Adventureland: Rides and Romance in an Uncertain Age

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Abbot Genser / Miramax

Greg Mottola's Adventureland

Adventureland, writer/director Greg Mottola's semiautobiographical ode to the languorous time just before adulthood responsibilities begin, makes you want to ditch your career (if it hasn't already ditched you), don some mildly humiliating uniform and return to the mundane summer job of your youth. Who can argue against cash flow, solidarity with a new peer group and no responsibility more strenuous than remembering who ordered the Sanka?

But for Adventureland's protagonist, James Brennan (Jesse Eisenberg), spending his first postcollegiate summer working at a shabby regional amusement park is, at least initially, an insult to his very being. It's the summer of 1987, and he's supposed to be having a proper European tour with his Beautiful People friends. Instead he's stuck in Pittsburgh, Pa., because his alcoholic father (Jack Gilpin) is having employment issues and, as his almost gleefully unsympathetic mother (Wendy Malick) explains it, they can no longer help fund his trip. Or graduate school. (See the top 10 movie performances of 2008.)

James isn't technically a member of the entitled class — the Brennans' family home is modest — but he acts that way. As he whines his way through the early minutes of the movie, it seems what he needs is a character-developing stint at the dump. Like Zach Braff's character in Garden State, James is a visitor in his hometown, convinced that bigger is better (his goal, naturally, is to move to New York). But that's where the similarity ends. James is no morose hipster caught up in memories of the past. Nor is he Benjamin Braddock, lolling about, passively awaiting seduction. James is seeking the future as fast as he can and resenting any minute he has to spend in this awful present.

Eisenberg, like Superbad's Michael Cera and their soul grandfather Woody Allen, possesses that ineffable something that makes it possible for him to be both a believable romantic lead and a bleater. He bleats his way through several unsuccessful job interviews. When he finally lands a job from the odd but endearing couple that runs Adventureland (Bill Hader and Kristen Wiig), he has the temerity to bleat about his assignment. He'd prefer Adventureland's slightly more glamorous Rides division, which he believes himself more suited for than Games. They shoot him down, with kindly conviction: "Oh no, you're Games." (See the top 10 movie bromances.)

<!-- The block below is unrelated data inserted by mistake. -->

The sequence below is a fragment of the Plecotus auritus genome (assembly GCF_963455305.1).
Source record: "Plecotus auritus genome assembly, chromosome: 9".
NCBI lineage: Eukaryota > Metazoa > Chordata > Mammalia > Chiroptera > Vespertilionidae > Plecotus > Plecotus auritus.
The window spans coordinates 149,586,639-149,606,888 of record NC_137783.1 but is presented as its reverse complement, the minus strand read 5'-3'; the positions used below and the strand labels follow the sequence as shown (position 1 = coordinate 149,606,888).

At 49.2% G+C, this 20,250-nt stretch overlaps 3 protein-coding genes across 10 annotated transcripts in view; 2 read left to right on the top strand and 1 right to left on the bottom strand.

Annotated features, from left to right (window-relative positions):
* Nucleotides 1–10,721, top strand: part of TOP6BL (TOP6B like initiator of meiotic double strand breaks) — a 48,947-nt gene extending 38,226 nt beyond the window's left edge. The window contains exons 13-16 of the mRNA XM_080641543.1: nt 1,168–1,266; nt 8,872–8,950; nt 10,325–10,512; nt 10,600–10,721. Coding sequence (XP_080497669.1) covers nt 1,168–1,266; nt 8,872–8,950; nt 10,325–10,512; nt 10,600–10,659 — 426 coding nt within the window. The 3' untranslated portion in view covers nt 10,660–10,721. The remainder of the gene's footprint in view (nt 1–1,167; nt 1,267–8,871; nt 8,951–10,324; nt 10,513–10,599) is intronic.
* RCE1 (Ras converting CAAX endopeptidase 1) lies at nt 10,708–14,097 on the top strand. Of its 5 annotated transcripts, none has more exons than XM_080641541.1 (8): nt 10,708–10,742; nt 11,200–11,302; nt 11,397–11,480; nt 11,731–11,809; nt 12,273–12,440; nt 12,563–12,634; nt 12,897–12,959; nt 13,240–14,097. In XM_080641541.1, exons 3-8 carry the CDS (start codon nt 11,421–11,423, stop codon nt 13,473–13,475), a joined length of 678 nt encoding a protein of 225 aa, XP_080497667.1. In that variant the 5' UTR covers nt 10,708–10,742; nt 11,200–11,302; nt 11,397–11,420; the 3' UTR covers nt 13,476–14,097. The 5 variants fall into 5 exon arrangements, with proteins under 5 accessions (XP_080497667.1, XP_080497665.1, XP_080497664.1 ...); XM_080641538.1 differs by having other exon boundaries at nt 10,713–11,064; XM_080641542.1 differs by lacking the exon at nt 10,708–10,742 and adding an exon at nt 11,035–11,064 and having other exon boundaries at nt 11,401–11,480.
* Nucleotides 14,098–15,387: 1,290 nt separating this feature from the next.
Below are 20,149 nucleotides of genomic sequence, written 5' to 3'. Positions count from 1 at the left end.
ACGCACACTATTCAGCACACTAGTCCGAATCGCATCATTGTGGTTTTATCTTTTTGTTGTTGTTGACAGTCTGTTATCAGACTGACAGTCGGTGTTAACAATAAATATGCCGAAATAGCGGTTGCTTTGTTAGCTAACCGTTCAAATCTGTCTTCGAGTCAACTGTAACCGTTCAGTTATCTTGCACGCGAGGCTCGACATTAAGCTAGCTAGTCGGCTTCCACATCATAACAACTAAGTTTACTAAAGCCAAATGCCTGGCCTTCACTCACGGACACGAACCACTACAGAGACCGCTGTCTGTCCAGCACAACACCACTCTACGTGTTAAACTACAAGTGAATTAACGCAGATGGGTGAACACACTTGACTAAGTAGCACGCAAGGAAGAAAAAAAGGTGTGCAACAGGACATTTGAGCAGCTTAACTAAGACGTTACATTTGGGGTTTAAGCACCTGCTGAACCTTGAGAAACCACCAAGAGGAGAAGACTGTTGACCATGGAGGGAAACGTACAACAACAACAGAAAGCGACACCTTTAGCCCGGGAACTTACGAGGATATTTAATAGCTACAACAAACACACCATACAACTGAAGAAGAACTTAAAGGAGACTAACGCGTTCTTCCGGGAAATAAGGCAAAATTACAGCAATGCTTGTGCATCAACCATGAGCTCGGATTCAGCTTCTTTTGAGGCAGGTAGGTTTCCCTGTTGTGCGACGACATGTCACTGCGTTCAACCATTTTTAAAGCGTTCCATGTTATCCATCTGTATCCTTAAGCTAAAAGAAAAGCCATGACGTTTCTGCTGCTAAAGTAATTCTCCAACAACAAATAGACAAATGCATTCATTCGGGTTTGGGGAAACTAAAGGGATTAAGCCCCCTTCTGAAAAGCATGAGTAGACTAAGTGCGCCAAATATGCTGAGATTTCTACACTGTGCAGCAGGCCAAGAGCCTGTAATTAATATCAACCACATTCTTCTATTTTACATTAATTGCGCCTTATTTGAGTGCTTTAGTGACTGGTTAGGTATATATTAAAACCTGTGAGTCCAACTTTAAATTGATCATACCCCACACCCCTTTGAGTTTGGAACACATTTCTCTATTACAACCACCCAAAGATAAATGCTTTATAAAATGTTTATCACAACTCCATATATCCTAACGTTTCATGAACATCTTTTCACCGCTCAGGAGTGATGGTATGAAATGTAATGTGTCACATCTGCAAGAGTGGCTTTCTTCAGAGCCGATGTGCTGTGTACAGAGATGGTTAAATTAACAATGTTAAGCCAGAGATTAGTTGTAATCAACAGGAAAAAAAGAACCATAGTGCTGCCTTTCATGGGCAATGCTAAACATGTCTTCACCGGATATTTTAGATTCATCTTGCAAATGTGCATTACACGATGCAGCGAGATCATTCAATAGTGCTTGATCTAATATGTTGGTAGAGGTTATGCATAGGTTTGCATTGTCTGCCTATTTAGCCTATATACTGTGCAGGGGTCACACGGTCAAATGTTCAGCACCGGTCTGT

This young actor, who was equally persuasive in Roger Dodger and The Squid and the Whale, has the edge on Cera in terms of range. When Eisenberg narrows his eyes, thrusts his chin forward and huffs, we're not sure if he's a bona fide jerk or not, whereas Cera is always a smart-mouthed sweetie pie. But in that moment of James' degradation, in his acceptance of the humbling Games uniform, he magically transforms into a guy we could see spending the summer with.

The rest of the Adventureland gang is good company as well. There's gangly, pimply, well-read Joel (Martin Starr), who offers James proof that there's intelligent life outside the Ivies. Lisa P (Margarita Levieva) is the essence of a mid-'80s goddess, all lip gloss, tight high-waisted pants and fluffy hair. An older, married handyman named Connell (Ryan Reynolds) flirts with every female employee, including the smart, sullen one James likes, Em (Twilight's Kristen Stewart, whose grins are seldom but feel like sunshine in an Alaskan winter). Connell is James' polar opposite, a heel who relishes being a big fish in a small pond. When he first walks through the theme park, Mottola shifts into slow motion, the better to capture Connell's easy sexuality. "This is the way I roll," Connell seems to be saying, but there's a nakedness in his eyes that suggests he too is vulnerable.

With Superbad and Daytrippers, Mottola worked within the confines of a single day to great effect. Adventureland presents the bigger narrative challenge. He wants us to feel the sticky heat of summer days and the humming thrill of the nights, but he's required to move things along, plotwise. To this end, he's made poor James a virgin who is eager to be otherwise, allowing romance to lend shape to the summer. Will he find love with Em? Or the practically mythical Lisa P? (The fact that she is not Lisa, not Lisa Peters, but Lisa P, is perhaps the movie's most exquisitely right touch.) But which girl, if any, James ends up with feels immaterial. Ultimately the movie is less interesting as a romance than as a meditation on the commonality of uncertainty. Whenever it taps into the bittersweetness of those moments, it soars.

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